Search results for: Holodynski Manfred
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Promoting Professional Vision of Classroom Management Through Different Analytic Perspectives in Video-Based Learning Environments
This study investigated how taking different perspectives in teacher training courses influences the learning of professional vision, multiperspectivity, and strategic knowledge of classroom management. A total of 134 student teachers analyzed classroom management from one of three different perspectives: 36, from an observer perspective by viewing videos of unknown teachers (TG-V); 46, from only a protagonist perspective by remembering own teaching (TG-T); and 52, from both a protagonist and an observer perspective through videos of their own, their peers, and unknown teaching (TG-VT). An untreated control group (CG) received no classroom management training. Learning gains were investigated in a quasi-experimental pre–post–follow-up design using a mixed-methods approach. Results showed that all interventions fostered strategic knowledge of classroom management. Analyzing videos from own and unknown teachers (TG-VT) had the strongest positive effect on professional vision, but analyzing own teaching from memory also had higher effects on professional vision and multiperspectivity than analyzing stock videos.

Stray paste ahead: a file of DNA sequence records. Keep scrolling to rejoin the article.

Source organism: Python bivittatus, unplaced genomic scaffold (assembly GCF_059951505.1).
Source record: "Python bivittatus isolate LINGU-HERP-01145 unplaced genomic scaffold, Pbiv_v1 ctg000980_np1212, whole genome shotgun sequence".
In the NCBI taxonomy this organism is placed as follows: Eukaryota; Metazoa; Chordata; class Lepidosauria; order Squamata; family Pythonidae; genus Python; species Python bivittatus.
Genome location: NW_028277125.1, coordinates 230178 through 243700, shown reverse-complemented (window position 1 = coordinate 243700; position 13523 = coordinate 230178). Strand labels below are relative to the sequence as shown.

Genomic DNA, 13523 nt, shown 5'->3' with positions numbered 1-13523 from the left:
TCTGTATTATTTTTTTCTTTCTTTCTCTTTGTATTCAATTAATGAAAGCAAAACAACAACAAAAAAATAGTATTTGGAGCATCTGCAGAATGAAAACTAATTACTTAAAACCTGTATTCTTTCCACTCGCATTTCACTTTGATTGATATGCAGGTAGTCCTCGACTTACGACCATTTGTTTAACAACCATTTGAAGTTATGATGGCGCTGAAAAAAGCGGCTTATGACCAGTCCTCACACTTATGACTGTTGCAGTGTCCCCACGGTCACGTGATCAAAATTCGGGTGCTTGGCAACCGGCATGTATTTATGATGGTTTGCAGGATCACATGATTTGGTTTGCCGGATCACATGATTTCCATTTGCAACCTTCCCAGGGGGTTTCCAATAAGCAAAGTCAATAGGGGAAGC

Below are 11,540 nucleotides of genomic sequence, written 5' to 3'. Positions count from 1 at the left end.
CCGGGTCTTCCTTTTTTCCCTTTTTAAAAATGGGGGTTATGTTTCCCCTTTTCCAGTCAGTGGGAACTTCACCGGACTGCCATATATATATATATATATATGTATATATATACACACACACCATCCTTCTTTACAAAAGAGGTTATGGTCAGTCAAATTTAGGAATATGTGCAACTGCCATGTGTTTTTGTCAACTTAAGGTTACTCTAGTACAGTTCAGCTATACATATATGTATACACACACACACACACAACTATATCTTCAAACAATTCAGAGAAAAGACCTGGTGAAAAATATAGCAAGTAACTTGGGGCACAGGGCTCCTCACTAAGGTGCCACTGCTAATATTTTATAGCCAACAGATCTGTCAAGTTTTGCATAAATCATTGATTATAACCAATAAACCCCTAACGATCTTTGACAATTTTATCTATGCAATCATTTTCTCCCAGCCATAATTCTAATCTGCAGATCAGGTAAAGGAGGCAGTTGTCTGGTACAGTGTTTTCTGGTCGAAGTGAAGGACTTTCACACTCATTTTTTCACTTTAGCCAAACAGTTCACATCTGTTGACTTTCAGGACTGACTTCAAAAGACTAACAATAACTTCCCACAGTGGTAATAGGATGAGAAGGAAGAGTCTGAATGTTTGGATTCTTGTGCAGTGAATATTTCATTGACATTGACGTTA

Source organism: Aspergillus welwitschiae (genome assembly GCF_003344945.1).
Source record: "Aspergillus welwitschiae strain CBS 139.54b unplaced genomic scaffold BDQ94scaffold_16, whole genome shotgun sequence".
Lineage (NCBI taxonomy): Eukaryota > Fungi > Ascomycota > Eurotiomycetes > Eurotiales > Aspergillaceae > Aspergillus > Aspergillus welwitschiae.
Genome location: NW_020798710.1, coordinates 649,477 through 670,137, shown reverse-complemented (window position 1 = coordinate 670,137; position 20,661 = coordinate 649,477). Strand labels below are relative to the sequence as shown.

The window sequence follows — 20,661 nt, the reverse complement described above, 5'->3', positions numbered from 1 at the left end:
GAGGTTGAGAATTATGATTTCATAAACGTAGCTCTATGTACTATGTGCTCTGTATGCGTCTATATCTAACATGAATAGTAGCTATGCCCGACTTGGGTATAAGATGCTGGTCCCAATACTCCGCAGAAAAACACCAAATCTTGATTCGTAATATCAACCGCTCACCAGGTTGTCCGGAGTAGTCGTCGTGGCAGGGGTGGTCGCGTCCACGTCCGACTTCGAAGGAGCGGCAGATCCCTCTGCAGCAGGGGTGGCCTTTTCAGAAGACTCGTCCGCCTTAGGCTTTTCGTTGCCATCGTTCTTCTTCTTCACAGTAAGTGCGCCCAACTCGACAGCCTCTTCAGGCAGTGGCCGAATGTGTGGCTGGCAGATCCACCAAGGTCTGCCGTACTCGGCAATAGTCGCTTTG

Updated: Dec. 20, 2021